FAIR founder Jeff Cohen's latest piece (Huffington Post, 4/12/13) decries the nonexistent debate over war and its the human costs–including how unchecked militarism blights so many other aspects of American life.
Today there's an elephant in the room: a huge, yet ignored, issue that largely explains why Social Security is now on the chopping block. And why other industrialized countries have free college education and universal healthcare, but we don't. It's arguably our country's biggest problem–a problem that Martin Luther King, Jr. focused on before he was assassinated 45 years ago, and has only worsened since then (which was the height of the Vietnam War). That problem is U.S. militarism and perpetual war.
In 1967, King called the United States "the greatest purveyor of violence in the world today"–and said, "A nation that continues year after year to spend more money on military defense than on programs of social uplift is approaching spiritual death."
Nowadays MSNBC hosts yell at Fox News hosts, and vice versa, about all sorts of issues — but when the Obama administration expanded the bloody war in Afghanistan, the shouting heads at both channels went almost silent. When Obama's drone war expanded, there was little shouting. Not at MSNBC, not at Fox. Nor at CNN, CBS, ABC or so-called public broadcasting.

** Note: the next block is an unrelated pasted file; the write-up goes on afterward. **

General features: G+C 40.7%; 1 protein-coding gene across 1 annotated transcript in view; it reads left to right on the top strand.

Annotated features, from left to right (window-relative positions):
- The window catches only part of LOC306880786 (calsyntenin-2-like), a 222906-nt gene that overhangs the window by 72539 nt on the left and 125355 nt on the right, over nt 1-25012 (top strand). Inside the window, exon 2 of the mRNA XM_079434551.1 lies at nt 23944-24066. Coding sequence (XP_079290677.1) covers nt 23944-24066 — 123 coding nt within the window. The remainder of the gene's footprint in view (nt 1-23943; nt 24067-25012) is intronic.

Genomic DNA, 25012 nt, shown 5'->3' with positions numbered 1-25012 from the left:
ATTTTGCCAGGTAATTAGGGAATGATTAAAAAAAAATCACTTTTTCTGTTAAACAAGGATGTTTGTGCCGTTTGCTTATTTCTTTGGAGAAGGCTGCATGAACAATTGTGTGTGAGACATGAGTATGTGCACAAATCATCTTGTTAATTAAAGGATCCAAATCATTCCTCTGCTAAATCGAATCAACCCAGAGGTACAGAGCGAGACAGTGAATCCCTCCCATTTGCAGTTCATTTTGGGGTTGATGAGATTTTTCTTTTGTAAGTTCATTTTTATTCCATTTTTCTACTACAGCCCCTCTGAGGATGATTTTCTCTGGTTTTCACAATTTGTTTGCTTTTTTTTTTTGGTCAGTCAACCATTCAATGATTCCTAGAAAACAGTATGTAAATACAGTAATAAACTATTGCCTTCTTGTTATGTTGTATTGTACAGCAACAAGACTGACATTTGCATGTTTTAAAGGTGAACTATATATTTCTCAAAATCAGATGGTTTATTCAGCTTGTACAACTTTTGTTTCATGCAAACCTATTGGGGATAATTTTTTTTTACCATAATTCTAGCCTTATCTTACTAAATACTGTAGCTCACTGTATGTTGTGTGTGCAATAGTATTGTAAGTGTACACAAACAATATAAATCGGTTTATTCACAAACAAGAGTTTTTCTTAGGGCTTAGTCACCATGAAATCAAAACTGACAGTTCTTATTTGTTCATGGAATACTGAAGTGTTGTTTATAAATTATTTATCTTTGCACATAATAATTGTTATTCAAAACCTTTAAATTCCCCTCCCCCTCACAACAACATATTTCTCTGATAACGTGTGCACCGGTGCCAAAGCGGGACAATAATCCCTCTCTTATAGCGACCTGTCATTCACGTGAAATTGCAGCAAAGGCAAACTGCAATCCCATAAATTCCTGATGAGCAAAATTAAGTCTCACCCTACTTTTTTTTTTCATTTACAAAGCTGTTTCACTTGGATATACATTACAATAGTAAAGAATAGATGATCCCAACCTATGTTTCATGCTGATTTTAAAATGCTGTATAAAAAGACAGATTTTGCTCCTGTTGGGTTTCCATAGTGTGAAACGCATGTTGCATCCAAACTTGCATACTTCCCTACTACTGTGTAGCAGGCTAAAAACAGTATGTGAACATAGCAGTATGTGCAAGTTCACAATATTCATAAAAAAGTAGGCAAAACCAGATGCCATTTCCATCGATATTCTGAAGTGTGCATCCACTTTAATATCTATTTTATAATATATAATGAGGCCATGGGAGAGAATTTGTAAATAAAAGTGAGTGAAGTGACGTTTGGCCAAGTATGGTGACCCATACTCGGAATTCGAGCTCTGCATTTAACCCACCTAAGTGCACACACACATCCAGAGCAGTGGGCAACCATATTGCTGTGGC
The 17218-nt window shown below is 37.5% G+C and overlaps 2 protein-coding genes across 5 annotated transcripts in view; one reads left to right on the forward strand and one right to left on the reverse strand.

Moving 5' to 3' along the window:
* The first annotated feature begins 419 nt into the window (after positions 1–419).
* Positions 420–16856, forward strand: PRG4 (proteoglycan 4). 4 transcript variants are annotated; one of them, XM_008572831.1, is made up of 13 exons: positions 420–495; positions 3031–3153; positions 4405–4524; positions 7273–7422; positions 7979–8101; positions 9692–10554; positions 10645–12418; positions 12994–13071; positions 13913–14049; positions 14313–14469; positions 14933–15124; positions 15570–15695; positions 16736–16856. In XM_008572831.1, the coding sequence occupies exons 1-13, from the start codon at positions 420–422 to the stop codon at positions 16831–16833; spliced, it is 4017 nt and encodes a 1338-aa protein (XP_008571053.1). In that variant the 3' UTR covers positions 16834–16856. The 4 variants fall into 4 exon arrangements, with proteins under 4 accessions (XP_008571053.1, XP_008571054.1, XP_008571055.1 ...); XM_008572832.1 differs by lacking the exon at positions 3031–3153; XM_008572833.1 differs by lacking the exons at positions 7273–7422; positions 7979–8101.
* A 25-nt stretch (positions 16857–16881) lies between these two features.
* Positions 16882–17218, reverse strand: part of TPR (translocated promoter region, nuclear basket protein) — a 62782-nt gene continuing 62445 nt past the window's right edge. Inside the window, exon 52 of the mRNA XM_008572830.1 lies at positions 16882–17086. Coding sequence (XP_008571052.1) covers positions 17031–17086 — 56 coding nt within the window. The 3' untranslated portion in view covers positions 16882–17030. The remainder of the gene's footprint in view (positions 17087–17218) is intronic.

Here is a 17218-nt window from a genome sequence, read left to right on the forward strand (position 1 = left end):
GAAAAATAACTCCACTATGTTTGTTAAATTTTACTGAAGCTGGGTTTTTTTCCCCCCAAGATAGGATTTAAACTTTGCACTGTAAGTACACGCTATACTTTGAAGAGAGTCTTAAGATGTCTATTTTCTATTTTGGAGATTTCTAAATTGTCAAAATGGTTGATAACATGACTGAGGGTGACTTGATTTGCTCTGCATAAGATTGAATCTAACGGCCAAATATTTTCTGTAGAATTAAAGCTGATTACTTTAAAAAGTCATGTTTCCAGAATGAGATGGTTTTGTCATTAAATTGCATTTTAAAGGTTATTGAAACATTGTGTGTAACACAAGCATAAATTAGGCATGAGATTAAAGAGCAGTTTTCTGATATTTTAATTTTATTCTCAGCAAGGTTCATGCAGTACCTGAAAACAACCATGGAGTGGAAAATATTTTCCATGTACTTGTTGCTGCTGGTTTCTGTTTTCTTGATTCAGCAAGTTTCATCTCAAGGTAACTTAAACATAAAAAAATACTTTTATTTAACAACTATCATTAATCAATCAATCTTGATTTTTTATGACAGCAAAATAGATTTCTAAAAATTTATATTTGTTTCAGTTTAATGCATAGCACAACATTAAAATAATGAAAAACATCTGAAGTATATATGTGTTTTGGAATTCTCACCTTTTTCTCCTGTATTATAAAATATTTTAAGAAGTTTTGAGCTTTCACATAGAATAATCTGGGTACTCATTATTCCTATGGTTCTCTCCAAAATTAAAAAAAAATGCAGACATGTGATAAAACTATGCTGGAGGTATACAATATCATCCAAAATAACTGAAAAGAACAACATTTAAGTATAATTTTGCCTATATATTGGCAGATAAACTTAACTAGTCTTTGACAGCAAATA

We can have raging debates in mainstream media about issues like gun control and gay marriage and minimum wage, but when the elites of both parties agree on military intervention–as they so often do–debate is nearly nonexistent. Anyone in the mainstream who goes out on a limb to loudly question this oversized creature in the middle of the room known as militarism or interventionism is likely to disappear faster than you can say "Phil Donahue."